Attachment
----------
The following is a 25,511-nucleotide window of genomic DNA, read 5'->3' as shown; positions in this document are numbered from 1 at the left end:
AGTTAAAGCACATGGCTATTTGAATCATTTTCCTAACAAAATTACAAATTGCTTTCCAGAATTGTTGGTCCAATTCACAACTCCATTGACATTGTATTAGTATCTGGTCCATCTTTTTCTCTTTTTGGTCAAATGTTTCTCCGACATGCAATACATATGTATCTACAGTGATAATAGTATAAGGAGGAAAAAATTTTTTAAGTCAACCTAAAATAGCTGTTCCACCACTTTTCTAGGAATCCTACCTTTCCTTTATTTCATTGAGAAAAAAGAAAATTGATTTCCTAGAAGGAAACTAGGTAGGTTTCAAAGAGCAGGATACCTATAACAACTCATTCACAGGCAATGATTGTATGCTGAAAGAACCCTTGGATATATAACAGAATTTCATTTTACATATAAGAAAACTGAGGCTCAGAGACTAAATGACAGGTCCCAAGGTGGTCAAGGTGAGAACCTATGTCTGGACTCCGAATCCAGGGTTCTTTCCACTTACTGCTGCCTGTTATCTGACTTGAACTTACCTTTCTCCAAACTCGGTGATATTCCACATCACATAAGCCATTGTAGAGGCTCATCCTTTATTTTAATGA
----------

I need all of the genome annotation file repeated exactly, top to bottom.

The following is a 25,511-nucleotide window of genomic DNA, read 5'->3' as shown; positions in this document are numbered from 1 at the left end:
AGTTAAAGCACATGGCTATTTGAATCATTTTCCTAACAAAATTACAAATTGCTTTCCAGAATTGTTGGTCCAATTCACAACTCCATTGACATTGTATTAGTATCTGGTCCATCTTTTTCTCTTTTTGGTCAAATGTTTCTCCGACATGCAATACATATGTATCTACAGTGATAATAGTATAAGGAGGAAAAAATTTTTTAAGTCAACCTAAAATAGCTGTTCCACCACTTTTCTAGGAATCCTACCTTTCCTTTATTTCATTGAGAAAAAAGAAAATTGATTTCCTAGAAGGAAACTAGGTAGGTTTCAAAGAGCAGGATACCTATAACAACTCATTCACAGGCAATGATTGTATGCTGAAAGAACCCTTGGATATATAACAGAATTTCATTTTACATATAAGAAAACTGAGGCTCAGAGACTAAATGACAGGTCCCAAGGTGGTCAAGGTGAGAACCTATGTCTGGACTCCGAATCCAGGGTTCTTTCCACTTACTGCTGCCTGTTATCTGACTTGAACTTACCTTTCTCCAAACTCGGTGATATTCCACATCACATAAGCCATTGTAGAGGCTCATCCTTTATTTTAATGA